Last week ex-landlord M. Purdin sold his real estate in Medford, comprising a house and lot, corner C and Ninth streets, and two vacant lots nearly opposite on C Street, to merchant F. K. Deuel, consideration between $700 and $800. As soon as the sale had been consummated Mr. Purdin began arrangements for the removal of his family from this city to some California point, and on Monday he left for San Francisco, his family to follow about January first, or sooner should he be successful in finding a location to his liking before that time. These people have a great many friends in Medford who sympathize with them in their reverse of circumstances and will wish them success in any new field.
    It is just a little late to mention, but the news has just reached us of the marriage of one of Medford's old-time boys, Robert S. Coker, to Miss Rosa C. Egeberg, of Sacramento, Calif., which event took place at the residence of the bride's parents, on Thanksgiving Day. Robert is a brother of Mrs. Oliver McGee, of this city. He was a printer in the first newspaper office ever established in this city, and has friends all over the county who are now extending their congratulations.
    Parties holding tickets No. 93, series A, and No. 9, series R, will please call at the I.X.L. store and get their presents.
    Prof. Rigby, of the Medford Business College, relates to us that the college is right now in a more prosperous condition than it has ever been. The attendance is large and the names of new pupils are being added nearly every week. The new ones for last week were: Harry Hollingsworth, Miss Ruby Clark, Miss Margery Lute, Robt. Lute, Medford; Miss Hattie Beckett, Eugene; Miss Annie Rodschaw, Samuel Sweeny, C. N. Swanson and T. C. Hill, Big Sticky.
"News of the City," Medford Mail, December 14, 1894, page 5

    W. L. Townsend and R. F. High have formed a partnership and will continue the barber business at the stand formerly occupied by Mr. Townsend in the Hotel Medford block.
    A convention has been called to meet at the town hall next Friday evening at 7:30 o'clock for the purpose of nominating officers to be voted for at the Medford city election, which occurs Tuesday, January 8.
    Talbot & Att have leased J. C. Elder's store building on the corner of Seventh and B streets. These gentlemen expect to move their meat market to the new stand about the 22nd inst. They are having the interior painted and papered and propose to have one of the neatest establishments in the city.

"City and County," South Oregon Monitor, Medford, December 14, 1894, page 3

    SCHOOL MEETING.--A meeting of the taxpayers of Medford school district has been called for Saturday December 22 to vote a tax for the purpose of defraying the expenses of the public schools of this district for the coming year and to pay interest on the indebtedness. The meeting will be held at the school building at 1 o'clock.

South Oregon Monitor,
Medford, December 14, 1894, page 3

Work of the State Food Commissioner.
    State Food Commissioner Luce swore out a complaint at Grants Pass, and a constable from that city came up Tuesday and arrested Wm. Ulrich, manager of the Southern Oregon Pork Packing Company, for selling adulterated lard to merchants there. Mr. Luce alleges that he had the article in question analyzed by the chemist of the State Agricultural College at Corvallis, who found tallow and other foreign substances in the lard. Justice Longley, before whom the examination is progressing, granted a postponement until Wednesday. W. M. Colvig appears for the defendant and District Attorney Bensson and R. G. Smith for the state.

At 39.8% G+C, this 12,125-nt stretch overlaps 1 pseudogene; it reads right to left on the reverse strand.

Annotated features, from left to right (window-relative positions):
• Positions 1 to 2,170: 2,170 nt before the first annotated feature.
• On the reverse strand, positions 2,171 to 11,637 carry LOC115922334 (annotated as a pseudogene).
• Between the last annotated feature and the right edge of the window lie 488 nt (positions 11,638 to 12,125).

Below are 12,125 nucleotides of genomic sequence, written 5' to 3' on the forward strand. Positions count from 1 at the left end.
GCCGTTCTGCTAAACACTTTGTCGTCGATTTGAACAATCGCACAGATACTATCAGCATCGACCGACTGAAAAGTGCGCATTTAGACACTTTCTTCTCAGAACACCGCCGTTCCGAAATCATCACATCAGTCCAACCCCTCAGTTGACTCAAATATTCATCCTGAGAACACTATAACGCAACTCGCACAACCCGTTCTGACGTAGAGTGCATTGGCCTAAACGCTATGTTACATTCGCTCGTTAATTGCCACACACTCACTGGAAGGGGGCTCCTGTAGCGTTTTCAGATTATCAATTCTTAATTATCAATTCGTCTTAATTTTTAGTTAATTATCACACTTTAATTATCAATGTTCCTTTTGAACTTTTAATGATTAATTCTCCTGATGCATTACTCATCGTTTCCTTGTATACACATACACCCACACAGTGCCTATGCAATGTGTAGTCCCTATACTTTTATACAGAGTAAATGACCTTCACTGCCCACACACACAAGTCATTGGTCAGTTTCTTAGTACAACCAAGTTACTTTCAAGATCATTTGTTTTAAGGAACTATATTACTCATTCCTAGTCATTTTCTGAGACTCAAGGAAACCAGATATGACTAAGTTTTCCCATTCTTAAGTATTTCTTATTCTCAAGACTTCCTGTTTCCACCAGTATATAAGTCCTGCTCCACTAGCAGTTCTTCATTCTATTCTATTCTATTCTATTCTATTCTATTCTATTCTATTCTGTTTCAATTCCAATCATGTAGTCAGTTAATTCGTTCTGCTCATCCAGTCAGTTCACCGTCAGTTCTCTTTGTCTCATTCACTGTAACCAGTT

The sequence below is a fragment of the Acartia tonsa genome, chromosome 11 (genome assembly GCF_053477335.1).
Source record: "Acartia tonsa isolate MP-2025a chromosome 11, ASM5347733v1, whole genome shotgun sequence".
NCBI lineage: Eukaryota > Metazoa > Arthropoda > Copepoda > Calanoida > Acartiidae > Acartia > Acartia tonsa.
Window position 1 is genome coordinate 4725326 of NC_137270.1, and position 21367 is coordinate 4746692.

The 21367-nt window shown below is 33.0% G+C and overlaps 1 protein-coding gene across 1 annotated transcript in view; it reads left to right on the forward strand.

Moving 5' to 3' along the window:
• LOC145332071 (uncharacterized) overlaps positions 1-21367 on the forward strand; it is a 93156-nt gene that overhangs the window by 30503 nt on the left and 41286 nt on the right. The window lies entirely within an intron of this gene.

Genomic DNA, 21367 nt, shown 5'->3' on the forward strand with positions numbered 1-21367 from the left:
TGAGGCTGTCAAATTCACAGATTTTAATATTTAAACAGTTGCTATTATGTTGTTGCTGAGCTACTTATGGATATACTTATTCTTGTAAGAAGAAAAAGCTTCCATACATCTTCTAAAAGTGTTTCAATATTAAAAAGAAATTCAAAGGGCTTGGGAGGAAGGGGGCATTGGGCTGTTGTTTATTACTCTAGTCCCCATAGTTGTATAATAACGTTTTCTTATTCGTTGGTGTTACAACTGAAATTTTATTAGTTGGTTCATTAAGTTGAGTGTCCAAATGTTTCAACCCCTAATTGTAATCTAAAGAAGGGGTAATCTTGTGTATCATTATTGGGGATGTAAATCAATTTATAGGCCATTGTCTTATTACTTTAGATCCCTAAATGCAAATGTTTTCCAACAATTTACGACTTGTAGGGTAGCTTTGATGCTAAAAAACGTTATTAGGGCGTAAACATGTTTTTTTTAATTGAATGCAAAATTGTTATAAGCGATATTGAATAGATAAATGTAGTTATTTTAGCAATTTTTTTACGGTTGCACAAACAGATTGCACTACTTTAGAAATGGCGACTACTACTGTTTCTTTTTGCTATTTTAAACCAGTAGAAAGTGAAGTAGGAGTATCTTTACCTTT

Commissioner Luce swore out another warrant, for the arrest of Mr. Ulrich, before Justice Lucky at Ashland Thursday, charging the same offense. Mr. Ulrich does not seem worried at all about the matter, claiming that all the product of lard put up by his company is without any adulteration whatever.
South Oregon Monitor, Medford, December 14, 1894, page 3

    Henry Demorest, the dentist, is expected home from the East about January 1.
    F. K. Deuel has purchased the residence formerly owned by M. Purdin, on the corner of Ninth and C streets.
South Oregon Monitor, Medford, December 14, 1894, page 3

    G. Elksnat, of Medford, who has been assisting the allotting agent at the Klamath reservation, has returned for the winter, the allotting work having to be postponed, mostly until spring. About 150 Indians have located their claims so far.
"Brevities," Ashland Tidings, December 18, 1894, page 3

A Hotel for Medford.
    MEDFORD, Or., Dec. 21.--Some weeks ago the Hotel Medford property, in this city, was sold to Captain J. T. C. Nash, of Glendale. W. J. Bennet, a prominent architect, of Roseburg, has been here to prepare plans for a new building, which are about completed. The building will be a three-story structure, to cost not less than $10,000. It will be built on the latest modern plans; will be supplied with elevators, steam heat and electric light, and, when completed, will be the finest hotel south of Portland.
Oregonian, Portland, December 22, 1894, page 3